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The Power of Using Your Voice to Advocate for Women A Reflection on International Women’s Day at the United Nations

Photo of Queen Mother, A Global Ambassador for Africa to the United Nations & Women’s Rights Icon

“I do not have a gun, but I have a voice.” – Dr. Leymah Gbowee, Nobel Peace Laureate & Activist

On March 6th, the global community at the United Nations celebrated women around the world for International Women’s Day. With hundreds of diplomats, young people, civil society leaders and artists gathered from many corners of the globe, the UN Secretary-General Antonio Guterres opened the event by sharing the UN’s commitment to advocating for all women and girls.

After a series of inspiring speeches from the world’s youngest prime minister, Sanna Marin of Finland, the Chair of CSW64, H.E. Mher Margaryan and the President of the General Assembly, H.E. Tijjani Muhammad-Bande, an intergenerational panel of changemakers discussed the current state of gender equality and advocacy for women. All of the panelists agreed on the importance of acknowledging those who came before them and paved the way for today’s generation of feminists. It is important to know the history of women’s movements around the world and the role women have played in revolutions, peace processes and even the founding of great international institutions like the United Nations. Simultaneously, Dr. Charlotte Bunch, feminist author and organizer, mentioned how young women today are already playing instrumental roles in furthering gender equality. The youth are already empowered and her advice to them is to keep going and not let anyone stop them.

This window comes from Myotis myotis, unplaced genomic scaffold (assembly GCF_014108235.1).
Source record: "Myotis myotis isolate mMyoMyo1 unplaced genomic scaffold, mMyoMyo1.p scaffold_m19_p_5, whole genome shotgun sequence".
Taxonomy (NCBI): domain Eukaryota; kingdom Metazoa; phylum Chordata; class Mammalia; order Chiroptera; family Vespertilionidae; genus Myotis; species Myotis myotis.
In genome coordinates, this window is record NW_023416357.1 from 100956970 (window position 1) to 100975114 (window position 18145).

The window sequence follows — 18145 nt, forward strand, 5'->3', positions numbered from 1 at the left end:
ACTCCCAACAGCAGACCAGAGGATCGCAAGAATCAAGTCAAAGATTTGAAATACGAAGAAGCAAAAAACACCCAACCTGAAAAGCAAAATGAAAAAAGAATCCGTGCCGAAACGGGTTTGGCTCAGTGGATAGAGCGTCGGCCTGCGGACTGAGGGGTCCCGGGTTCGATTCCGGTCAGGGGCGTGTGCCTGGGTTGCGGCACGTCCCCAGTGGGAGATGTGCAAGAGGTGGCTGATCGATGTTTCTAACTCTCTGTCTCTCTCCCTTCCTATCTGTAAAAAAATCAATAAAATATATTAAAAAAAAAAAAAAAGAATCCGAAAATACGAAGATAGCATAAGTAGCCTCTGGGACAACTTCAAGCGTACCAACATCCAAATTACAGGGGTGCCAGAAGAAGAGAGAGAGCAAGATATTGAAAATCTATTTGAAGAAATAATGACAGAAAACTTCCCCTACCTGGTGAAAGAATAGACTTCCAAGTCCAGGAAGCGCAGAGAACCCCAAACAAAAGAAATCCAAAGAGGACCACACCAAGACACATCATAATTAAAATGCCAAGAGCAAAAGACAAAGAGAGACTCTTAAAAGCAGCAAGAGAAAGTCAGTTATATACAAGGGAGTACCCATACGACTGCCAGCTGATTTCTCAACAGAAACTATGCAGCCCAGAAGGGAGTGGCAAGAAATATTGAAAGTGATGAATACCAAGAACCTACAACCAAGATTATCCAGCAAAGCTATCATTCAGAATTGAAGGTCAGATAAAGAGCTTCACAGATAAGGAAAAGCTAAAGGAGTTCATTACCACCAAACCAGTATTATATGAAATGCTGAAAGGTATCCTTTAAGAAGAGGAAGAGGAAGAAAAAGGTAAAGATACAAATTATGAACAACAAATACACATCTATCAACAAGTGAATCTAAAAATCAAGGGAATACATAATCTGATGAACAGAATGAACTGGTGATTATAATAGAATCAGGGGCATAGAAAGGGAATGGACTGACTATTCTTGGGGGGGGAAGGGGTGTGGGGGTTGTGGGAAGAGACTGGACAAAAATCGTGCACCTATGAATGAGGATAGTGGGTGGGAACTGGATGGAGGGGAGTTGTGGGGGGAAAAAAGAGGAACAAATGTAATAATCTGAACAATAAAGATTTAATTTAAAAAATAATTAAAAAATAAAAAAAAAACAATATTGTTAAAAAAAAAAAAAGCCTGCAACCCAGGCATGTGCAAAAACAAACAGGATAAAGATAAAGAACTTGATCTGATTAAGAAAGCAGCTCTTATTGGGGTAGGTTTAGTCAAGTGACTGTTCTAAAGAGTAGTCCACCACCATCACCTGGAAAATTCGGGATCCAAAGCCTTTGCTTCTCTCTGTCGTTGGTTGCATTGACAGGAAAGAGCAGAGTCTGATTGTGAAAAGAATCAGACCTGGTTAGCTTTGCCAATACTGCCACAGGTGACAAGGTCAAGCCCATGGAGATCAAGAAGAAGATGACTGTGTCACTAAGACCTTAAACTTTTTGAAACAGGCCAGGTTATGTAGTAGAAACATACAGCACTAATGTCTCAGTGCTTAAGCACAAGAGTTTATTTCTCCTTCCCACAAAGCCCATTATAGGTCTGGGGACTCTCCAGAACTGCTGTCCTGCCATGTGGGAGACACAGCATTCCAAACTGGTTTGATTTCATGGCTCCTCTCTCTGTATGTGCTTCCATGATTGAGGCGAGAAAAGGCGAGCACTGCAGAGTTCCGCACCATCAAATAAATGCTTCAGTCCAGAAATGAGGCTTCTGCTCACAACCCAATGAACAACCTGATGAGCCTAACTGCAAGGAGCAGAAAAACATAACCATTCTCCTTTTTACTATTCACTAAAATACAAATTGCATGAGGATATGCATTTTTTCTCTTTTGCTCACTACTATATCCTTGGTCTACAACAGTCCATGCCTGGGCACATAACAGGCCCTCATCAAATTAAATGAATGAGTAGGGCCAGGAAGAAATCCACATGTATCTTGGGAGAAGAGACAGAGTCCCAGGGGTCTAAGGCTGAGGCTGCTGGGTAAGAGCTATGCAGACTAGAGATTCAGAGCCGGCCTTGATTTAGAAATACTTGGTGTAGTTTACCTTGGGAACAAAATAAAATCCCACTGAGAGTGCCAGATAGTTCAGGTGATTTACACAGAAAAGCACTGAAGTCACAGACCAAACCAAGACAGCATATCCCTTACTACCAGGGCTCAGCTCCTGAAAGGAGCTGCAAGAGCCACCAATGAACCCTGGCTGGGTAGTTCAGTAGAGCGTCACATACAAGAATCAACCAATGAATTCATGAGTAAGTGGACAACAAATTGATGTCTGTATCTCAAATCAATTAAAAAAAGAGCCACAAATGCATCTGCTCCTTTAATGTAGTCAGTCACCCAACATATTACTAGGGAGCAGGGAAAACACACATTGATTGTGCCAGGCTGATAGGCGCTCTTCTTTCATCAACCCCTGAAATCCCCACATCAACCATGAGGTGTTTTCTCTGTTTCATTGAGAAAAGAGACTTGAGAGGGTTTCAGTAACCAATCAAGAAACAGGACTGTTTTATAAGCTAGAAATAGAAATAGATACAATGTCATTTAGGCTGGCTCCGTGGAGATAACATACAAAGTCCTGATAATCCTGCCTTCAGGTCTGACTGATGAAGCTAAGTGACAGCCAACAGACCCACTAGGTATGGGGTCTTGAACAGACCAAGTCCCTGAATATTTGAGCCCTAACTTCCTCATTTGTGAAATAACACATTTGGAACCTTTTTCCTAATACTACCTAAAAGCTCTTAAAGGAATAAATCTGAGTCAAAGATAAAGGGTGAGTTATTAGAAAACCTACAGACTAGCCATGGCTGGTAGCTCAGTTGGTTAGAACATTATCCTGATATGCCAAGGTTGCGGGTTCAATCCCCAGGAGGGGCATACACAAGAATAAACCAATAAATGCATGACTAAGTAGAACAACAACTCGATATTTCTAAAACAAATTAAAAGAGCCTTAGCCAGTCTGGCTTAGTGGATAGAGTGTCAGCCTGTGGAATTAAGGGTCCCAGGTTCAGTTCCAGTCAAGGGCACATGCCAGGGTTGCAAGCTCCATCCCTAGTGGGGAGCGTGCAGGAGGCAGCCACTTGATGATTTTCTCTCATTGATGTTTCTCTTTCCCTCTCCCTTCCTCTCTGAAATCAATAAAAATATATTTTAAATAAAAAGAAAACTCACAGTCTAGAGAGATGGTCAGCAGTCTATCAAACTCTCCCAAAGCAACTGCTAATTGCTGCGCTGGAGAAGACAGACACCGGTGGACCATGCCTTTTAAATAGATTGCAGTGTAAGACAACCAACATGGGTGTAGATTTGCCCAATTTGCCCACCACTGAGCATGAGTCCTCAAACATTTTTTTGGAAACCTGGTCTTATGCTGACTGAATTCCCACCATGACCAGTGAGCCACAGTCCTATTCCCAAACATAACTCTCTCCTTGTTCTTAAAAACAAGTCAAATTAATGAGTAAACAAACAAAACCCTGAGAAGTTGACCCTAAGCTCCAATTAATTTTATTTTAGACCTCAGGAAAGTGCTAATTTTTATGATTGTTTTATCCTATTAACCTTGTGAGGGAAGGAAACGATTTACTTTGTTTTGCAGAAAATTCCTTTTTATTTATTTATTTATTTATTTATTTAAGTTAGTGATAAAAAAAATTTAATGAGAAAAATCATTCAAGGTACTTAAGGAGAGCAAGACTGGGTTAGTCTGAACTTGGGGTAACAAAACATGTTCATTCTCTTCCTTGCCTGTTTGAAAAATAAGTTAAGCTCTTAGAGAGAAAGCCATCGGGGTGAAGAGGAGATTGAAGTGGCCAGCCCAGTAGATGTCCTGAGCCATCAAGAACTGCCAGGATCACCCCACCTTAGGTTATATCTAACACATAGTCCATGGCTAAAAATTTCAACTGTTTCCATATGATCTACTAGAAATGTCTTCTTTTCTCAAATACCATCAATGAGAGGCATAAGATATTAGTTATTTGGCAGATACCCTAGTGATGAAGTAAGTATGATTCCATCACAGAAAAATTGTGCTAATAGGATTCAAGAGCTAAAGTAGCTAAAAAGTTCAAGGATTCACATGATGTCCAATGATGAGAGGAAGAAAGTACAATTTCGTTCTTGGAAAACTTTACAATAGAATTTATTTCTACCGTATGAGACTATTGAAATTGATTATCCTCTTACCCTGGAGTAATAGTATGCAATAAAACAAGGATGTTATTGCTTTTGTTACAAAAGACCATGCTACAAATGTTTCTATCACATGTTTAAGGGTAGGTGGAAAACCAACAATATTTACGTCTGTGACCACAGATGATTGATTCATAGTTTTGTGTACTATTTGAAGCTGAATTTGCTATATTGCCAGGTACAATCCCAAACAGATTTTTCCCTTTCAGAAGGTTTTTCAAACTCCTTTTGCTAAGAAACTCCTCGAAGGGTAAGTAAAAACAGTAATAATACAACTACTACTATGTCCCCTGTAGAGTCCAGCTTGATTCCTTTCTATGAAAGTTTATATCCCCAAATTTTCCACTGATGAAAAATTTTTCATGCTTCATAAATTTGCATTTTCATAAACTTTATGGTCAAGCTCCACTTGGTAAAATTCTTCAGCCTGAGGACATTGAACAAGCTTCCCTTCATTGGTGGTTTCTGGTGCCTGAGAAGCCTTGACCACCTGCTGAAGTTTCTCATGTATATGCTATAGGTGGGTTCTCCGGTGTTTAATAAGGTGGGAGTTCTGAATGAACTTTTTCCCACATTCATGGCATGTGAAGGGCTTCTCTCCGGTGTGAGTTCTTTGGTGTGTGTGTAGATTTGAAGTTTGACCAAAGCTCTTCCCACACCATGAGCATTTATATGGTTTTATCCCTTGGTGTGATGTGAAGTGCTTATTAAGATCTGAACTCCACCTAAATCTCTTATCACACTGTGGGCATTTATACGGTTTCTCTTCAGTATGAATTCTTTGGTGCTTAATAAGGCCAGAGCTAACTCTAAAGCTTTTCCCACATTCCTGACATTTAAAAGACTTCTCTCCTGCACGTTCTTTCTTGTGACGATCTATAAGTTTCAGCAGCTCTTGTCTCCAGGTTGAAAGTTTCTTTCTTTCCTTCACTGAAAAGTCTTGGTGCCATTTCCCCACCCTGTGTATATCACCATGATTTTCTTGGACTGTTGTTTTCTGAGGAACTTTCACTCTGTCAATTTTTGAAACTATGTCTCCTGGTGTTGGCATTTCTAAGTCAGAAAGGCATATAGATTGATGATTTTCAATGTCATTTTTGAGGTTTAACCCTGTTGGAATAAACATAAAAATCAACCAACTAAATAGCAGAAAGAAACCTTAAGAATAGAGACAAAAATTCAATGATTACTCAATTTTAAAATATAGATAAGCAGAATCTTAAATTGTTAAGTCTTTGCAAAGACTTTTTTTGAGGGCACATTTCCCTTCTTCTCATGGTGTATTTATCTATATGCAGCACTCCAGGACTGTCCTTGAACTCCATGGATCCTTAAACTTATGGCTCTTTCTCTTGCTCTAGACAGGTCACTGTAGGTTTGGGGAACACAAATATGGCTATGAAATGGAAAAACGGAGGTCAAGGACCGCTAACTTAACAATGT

Her advice echoed many of the panelists who called on all participants to take action in their advocacy for women. According to 14-year old climate activist and founder of Earth Uprising, Alexandria Villaseñor, every person has a story to tell that can be impactful. Youth, women and advocates can do something today simply by sharing their own stories and using their voices to inspire, educate and empower others to fight against climate change and advocate for women and girls in their communities.

Dr. Leymah Gbowee, Nobel Peace Laureate and founder of the Gbowee Peace Foundation, shared this sentiment in her story of her own beginnings in advocacy; when reflecting on her personal escape from violence and war, which led to a future fighting for women’s rights. She said “I do not have a gun, but I have a voice.” Our voices and sharing our truth are powerful tools in advocacy. Conversations around gender equality that may be uncomfortable are incredibly important because they spark a willingness to radically transform the political, economic and societal structures that continue to hold women and girls back.

Model and activist, Aaron Philip, shed light on a crucial and often overlooked area of the women’s movement: the plight of black transgender women who are violently targeted and murdered simply because they exist. Patriarchy is a system, it is not just men, and it perpetuates a dangerous binary that not only marginalizes transgender individuals, but it also leaves them susceptible to a host of dangers. After sharing her incredible story as a black, trans, disabled young woman growing up in New York City to becoming an elite model, Aaron spoke on the importance of acknowledging intersectionality and respect for all women. By fighting to make the women’s rights movement more inclusive, we can ensure that no one is left behind. 

Grammy-award winning artist and UNICEF Goodwill Ambassador, Angelique Kidjo also raised her voice in a stunning musical performance and speech in which she shared that “the time for speaking (about gender equality) is over, we must take action.” The purpose of these international convenings is to share knowledge, tools and information across sectors and generations to empower people to take immediate action to meet the world’s urgent needs. This action must be collaborative in order to be impactful and gain traction. Working in silos and competing with one another does not advance the women’s movement, instead women and advocates must continue to unite and share knowledge and resources to ensure a brighter future for women and girls everywhere.

 

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